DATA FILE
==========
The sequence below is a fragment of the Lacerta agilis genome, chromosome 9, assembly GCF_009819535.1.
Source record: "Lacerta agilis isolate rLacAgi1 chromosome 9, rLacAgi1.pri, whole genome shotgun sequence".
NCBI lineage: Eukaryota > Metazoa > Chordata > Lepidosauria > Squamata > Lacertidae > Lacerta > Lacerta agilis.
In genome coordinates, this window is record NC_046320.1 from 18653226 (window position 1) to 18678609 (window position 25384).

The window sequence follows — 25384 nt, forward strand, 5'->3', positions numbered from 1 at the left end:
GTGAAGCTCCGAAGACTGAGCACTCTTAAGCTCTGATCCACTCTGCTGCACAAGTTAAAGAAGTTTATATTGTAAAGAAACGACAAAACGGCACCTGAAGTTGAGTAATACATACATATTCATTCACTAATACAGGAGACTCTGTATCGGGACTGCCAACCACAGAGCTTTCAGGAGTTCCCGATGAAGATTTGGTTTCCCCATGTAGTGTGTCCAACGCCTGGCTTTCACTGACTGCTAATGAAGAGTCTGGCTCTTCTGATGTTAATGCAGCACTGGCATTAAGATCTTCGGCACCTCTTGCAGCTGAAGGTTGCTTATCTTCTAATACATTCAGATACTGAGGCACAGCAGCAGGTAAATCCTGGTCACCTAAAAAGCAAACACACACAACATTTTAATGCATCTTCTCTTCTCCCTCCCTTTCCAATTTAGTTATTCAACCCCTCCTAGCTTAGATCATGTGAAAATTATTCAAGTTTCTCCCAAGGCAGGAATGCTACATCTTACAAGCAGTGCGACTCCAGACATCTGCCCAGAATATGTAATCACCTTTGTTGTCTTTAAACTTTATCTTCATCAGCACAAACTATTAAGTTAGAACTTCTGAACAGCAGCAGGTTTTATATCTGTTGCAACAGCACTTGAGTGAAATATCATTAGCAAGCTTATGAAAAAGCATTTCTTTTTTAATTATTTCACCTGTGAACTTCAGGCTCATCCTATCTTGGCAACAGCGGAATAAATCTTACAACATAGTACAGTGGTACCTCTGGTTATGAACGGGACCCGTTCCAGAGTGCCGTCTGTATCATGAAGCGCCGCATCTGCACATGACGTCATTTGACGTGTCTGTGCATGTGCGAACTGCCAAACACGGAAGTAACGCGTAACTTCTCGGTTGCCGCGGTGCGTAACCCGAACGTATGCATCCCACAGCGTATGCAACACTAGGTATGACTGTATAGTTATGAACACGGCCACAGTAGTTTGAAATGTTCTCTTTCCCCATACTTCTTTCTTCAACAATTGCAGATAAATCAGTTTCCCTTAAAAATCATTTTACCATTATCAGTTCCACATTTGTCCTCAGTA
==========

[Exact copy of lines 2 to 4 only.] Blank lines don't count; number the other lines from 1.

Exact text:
Source record: "Lacerta agilis isolate rLacAgi1 chromosome 9, rLacAgi1.pri, whole genome shotgun sequence".
NCBI lineage: Eukaryota > Metazoa > Chordata > Lepidosauria > Squamata > Lacertidae > Lacerta > Lacerta agilis.
In genome coordinates, this window is record NC_046320.1 from 18653226 (window position 1) to 18678609 (window position 25384).